Vision in Seeing the Unseen
I’ve always heard people say that “seeing is believing” or “I’ll believe it when I see it” and I’ve even used that phrase myself, not really having thought about what I was saying. Such phrases are so contradictory to Hebrews 11:1 (NKJV), which states that “faith is the substance of things hoped for, the evidence of things not seen”.
The MKE literally uses that concept in everything, changing the phrase to “believing is seeing”, because if we really think about it, seeing isn’t believing, it’s simply seeing. So what’s the big deal with believing is seeing? It’s all about our faith, calling those things which do not exist as though they did. According to Haanel, it is our attitude of mind toward life that determines the experiences with which we are to meet. Our faith forms part of our blueprint and that is what the MKE is all about, changing our blueprint.
Shaping and Colouring Our Thoughts
This week, I had to read several more things aloud, but this time there were more shapes and colours attached to the things I read to help subby along. It’s a great concept, because I find myself more aware of shapes and colours around me, which creates an instant trigger that links the relevant shape and/or colour with what I’ve read. These are great reminders to help me to create positive triggers and alerts to keep me on track.
I’ve noticed, however, that there is no age attached to its application, albeit small and seemingly insignificant (but not at all). As an example, my daughter has a wooden clock with wooden blocks of various shapes and colours, with numbers printed on the blocks. These blocks fit in specific places on this clock. She’s only two and a half years old, but she has mastered this clock and enjoys playing with it. Sometime during this week, she asked me to help her find the blocks for this clock, so I start the tedious task of searching and as I’d find a block or two, I’d hand them to her and she’d put them inside the clock. Some of the blocks seemed to elude me and I was hoping to get away with finding them, but she knew exactly which ones were missing, because she would ask for the block by number and bear in mind, the number is only shown on the block itself, not on the clock! I found the remaining blocks, but it was no longer about that; I was so amazed at how this little person could remember such detail that could be deemed so insignificant to an adult, simply because we would be able to perform that exercise on complete autopilot, something we also had to consciously try to do once upon a time. Our brains are so powerful!!!
In Case of Emergency, Break Routine
Let’s face it, there are many evenings lately when I just don’t feel like doing all the reading; I feel so tired from the day’s activities and feel like doing the bare minimum. It’s not that I’m lazy, I’m just go into power saving mode. Unfortunately, that excitement I felt when I first started had worn off. Fortunately, I know why – it’s that old blueprint trying to kick back in, but by continuing with the new program, the idea as Haanal put it, is to get my brain to conserve mental resources by putting as many things as possible on autopilot through the creation of habits.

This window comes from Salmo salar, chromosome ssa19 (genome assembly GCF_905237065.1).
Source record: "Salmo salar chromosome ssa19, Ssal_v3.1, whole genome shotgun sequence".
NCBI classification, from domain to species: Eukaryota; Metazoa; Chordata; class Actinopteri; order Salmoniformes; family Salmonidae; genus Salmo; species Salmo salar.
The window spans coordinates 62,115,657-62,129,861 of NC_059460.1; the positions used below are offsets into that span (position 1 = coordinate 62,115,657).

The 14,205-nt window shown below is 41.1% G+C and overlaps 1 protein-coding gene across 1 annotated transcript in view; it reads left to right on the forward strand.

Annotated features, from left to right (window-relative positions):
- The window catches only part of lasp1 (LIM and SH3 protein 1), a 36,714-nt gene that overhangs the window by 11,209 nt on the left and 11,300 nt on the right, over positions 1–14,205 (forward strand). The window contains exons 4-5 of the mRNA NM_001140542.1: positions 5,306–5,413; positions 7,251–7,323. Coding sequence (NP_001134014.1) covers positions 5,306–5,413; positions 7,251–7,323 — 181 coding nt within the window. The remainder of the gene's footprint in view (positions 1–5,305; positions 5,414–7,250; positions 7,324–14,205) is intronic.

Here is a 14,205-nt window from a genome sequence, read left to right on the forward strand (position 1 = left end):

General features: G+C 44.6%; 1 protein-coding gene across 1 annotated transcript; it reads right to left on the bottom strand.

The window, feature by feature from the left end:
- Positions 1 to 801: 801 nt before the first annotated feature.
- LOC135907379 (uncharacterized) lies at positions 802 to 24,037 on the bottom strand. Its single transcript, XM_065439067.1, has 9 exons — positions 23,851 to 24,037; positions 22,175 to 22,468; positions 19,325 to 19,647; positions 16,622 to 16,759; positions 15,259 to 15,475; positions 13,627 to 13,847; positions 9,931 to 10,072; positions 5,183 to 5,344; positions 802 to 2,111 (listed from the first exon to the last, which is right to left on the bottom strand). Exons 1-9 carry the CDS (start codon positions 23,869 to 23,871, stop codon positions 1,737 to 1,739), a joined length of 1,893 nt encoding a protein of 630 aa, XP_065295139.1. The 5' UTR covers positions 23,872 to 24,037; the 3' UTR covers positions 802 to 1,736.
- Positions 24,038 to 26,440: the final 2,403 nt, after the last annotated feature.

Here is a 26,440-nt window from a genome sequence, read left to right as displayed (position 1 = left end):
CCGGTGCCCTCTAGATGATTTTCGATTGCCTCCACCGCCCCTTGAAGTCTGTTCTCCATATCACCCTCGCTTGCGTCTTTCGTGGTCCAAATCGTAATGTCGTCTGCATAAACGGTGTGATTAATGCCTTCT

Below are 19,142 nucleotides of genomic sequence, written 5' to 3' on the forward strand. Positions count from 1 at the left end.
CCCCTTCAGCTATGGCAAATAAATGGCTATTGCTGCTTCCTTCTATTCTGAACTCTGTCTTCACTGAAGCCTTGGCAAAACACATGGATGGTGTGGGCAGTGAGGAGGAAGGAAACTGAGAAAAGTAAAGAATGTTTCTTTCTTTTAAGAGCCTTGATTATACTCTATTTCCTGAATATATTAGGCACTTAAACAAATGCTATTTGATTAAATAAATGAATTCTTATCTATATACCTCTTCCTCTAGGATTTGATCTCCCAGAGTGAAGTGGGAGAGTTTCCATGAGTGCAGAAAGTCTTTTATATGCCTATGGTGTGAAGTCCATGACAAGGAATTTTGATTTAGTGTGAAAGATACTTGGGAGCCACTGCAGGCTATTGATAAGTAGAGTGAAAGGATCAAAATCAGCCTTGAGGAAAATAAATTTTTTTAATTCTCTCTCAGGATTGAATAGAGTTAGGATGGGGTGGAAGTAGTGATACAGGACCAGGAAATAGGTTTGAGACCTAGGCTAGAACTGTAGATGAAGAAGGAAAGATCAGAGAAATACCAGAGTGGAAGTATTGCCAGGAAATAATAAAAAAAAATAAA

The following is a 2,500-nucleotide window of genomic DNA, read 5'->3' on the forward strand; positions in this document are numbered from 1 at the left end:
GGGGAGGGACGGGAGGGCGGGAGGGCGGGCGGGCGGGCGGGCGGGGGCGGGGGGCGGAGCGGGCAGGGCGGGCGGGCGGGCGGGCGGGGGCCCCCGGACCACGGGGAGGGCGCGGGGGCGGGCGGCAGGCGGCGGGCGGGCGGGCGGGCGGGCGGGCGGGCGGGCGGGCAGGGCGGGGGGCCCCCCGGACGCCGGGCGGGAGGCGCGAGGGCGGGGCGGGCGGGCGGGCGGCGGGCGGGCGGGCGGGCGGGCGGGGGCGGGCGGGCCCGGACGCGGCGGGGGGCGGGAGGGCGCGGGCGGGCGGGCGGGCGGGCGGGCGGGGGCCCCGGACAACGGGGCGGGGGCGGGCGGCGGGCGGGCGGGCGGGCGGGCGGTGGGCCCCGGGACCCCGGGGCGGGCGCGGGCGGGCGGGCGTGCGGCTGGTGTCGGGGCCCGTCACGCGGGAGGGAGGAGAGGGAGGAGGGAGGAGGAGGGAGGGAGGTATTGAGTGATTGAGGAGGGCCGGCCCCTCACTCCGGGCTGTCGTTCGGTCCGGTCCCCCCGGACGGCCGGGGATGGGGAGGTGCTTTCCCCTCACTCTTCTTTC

The thing with habits though, is that they sit on a continuum of our ability to exercise control over them and they become difficult to break because they are so deeply wired, by constant repetition, into our brains and when you add pleasure to them, the pleasure centers of the brain get fired up as well. Warren Buffett said it so beautifully: “Chains of habit are too light to be felt until they are too heavy to be broken”. Since habits are patterns of behaviour and it is the breaking of these patterns that is the key to breaking the habits themselves, it takes focused effort to create new habits, however, the old ones are still there trying to compete with our new habits, just waiting to be activated by our brain, which is why we fall back into our old habits, our old blueprint.
Usually there is a clear trigger to start the pattern. Sometimes the triggers are emotional, for example, when someone is driven by stress and overeats. Other times, the trigger is simply more situational and environmental, like in my case; it’s been a long day and as soon as dinner is ready, I see the TV and the couch and now my brain connects the dots, and eating dinner in front of the TV on the couch is not far behind. In fact, this is so routine that sitting in front of the TV with dinner flow together without much thought. I’ve learned that breaking habits isn’t about stopping them, but substituting them. Mandino says that only a habit can subdue another habit, so it’s simply substituting a bad habit with another habit, but one that is more effective. Consistency is definitely the name of the game, so I know that it will take time for the new connections in my brain to kick in and for the new patterns to replace the old. I just need to “do it now”!